World Wide Web Journal, Issue One
Author: The World Wide Web Consortium
Publisher: O'Reilly & Associates
Reviewer: Danny Yee
I usually only review periodicals after reading a year's worth of issues, but the first issue of World Wide Web Journal looks more like a book than a journal (and it has both an ISBN and an ISSN). Also, the journal is a quarterly, but the first issue consists of the proceedings of an annual conference (the Fourth International World Wide Web Conference, held in Boston in December 1995), so the next three issues may be rather different.
Issue one of the World Wide Web Journal contains fifty-nine papers, fifty-seven from the conference mentioned and two from regional conferences. The range of topics covered is immense. To list just a few (in no particular order): why the GIF and JPEG formats aren't good enough for really high quality graphics; low level security in Java; the results from the third WWW Survey; an analysis of Metacrawler use; caching systems; a filtering system to provide restricted access to the Web; a PGP/CCI system for Web security; the Millicent system for financial transactions involving small sums; smart tokens; and better support for real-time video and audio. There are also several papers on the use of the Web in education, on cooperative authoring tools, on Web interfaces to various database and software systems, and a whole pile of other things.
Though none of them assume specialized knowledge, the papers are mostly technical presentations of new ideas for systems and protocols: not everyone who runs a Web server or authors HTML will find them of interest. But anyone interested in the future of Web technology—either because they are involved in its development or out of curiosity—should find enough in the World Wide Web Journal to make it worth seeking out a copy.
Disclaimer: I requested and received a review copy of Issue One of the World Wide Web Journal from O'Reilly & Associates, but I have no stake, financial or otherwise, in its success.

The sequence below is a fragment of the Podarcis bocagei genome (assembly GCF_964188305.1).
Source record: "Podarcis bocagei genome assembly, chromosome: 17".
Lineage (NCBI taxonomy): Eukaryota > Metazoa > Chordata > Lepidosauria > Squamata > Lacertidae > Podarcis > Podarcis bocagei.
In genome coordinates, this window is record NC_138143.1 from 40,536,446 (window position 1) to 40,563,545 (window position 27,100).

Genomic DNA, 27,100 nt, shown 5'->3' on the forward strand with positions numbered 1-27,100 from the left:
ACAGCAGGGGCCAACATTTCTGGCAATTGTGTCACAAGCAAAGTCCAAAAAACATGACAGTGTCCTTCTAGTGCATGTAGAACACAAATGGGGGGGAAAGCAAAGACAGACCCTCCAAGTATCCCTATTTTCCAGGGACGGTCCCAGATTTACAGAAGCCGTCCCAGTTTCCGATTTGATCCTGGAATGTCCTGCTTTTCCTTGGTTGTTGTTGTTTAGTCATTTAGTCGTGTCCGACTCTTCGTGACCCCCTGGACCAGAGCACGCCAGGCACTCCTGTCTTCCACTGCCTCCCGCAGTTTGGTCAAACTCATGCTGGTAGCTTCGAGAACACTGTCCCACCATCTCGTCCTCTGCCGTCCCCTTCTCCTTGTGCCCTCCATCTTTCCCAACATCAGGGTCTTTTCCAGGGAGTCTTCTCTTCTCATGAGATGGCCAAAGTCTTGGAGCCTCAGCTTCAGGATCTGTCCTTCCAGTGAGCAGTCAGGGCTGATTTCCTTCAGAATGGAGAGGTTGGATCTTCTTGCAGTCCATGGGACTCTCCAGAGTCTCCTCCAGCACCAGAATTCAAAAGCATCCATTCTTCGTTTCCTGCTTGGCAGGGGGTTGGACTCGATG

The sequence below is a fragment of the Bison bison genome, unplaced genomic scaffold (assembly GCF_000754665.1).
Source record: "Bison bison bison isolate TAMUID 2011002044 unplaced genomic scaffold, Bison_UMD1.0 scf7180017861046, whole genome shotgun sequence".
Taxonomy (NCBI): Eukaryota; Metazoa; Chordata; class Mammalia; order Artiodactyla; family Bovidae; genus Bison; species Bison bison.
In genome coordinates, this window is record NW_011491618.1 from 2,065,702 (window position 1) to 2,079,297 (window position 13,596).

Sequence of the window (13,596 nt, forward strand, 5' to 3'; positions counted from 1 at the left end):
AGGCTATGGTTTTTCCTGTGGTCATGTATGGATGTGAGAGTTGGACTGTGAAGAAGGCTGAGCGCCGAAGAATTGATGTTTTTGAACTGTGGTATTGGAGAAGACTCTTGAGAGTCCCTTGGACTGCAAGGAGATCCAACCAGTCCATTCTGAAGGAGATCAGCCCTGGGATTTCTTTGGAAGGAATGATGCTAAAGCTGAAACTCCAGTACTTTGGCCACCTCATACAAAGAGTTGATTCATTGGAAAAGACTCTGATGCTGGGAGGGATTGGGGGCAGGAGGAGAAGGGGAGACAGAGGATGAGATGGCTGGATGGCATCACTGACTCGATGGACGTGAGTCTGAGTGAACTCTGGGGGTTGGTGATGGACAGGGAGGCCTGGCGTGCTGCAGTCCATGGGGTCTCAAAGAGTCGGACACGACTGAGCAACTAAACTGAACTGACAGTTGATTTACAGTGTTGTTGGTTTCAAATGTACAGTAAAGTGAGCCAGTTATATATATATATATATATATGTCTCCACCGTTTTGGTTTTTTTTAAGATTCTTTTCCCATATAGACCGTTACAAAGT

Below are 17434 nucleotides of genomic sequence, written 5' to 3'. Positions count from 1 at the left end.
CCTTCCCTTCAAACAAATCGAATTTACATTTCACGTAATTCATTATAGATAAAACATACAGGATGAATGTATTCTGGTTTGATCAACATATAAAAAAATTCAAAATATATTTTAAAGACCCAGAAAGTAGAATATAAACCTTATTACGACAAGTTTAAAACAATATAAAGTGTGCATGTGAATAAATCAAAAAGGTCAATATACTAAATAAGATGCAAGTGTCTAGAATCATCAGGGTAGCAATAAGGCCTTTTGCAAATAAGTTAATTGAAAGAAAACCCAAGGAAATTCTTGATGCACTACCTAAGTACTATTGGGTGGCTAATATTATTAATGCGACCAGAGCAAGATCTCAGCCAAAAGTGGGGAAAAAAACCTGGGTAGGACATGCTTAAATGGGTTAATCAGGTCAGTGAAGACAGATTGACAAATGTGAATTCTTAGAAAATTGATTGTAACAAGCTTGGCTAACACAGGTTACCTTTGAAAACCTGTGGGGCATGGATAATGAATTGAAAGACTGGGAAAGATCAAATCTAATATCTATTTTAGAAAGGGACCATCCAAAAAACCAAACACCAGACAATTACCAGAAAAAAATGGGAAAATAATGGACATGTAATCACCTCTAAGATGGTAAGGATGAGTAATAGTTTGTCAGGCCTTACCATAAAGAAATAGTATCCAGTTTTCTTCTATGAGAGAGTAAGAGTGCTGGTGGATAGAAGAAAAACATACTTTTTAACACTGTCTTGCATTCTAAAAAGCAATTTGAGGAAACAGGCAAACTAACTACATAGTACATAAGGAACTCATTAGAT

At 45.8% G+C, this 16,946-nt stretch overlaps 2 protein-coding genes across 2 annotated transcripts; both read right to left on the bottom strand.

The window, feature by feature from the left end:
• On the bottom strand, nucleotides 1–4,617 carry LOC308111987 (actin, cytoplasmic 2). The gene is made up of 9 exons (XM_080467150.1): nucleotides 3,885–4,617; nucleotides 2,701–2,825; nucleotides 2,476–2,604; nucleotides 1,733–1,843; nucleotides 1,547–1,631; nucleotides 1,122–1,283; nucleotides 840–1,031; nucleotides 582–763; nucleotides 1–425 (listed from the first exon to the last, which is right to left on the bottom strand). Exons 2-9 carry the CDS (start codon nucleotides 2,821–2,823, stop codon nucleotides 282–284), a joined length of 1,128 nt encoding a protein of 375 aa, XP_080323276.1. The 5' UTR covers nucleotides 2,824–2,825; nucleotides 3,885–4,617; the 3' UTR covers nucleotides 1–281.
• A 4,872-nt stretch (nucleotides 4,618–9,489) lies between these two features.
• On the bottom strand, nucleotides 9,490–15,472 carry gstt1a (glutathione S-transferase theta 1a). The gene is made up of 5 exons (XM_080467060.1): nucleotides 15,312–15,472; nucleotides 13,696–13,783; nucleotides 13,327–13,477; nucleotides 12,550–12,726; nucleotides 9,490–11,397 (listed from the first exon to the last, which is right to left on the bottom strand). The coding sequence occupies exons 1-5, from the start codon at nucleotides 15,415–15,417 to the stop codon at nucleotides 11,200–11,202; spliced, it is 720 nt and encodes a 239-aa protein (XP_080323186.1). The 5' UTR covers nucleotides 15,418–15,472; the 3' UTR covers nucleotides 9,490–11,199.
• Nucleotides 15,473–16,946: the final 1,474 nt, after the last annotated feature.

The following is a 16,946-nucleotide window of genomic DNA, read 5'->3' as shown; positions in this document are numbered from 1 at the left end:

Getting Started with DevOps - Including New Data on IT Performance from Puppet Labs 2015 State of DevOps Report
August 27, 2015
12:00 PM CDT
DevOps represents a profound change from the way most IT departments have traditionally worked: from siloed teams and high-anxiety releases to everyone collaborating on uneventful and more frequent releases of higher-quality code. It doesn't matter how large or small an organization is, or even whether it's historically slow moving or risk averse — there are ways to adopt DevOps sanely, and get measurable results in just weeks.
Free to Linux Journal readers.Register Now!
|Secure Server Deployments in Hostile Territory, Part II||Jul 29, 2015|
|Hacking a Safe with Bash||Jul 28, 2015|
|KDE Reveals Plasma Mobile||Jul 28, 2015|
|Huge Package Overhaul for Debian and Ubuntu||Jul 23, 2015|
|diff -u: What's New in Kernel Development||Jul 22, 2015|
|Shashlik - a Tasty New Android Simulator||Jul 21, 2015|
- Hacking a Safe with Bash
- Secure Server Deployments in Hostile Territory, Part II
- Home Automation with Raspberry Pi
- Huge Package Overhaul for Debian and Ubuntu
- The Controversy Behind Canonical's Intellectual Property Policy
- Shashlik - a Tasty New Android Simulator
- Embed Linux in Monitoring and Control Systems
- KDE Reveals Plasma Mobile
- diff -u: What's New in Kernel Development
- Purism Librem 13 Review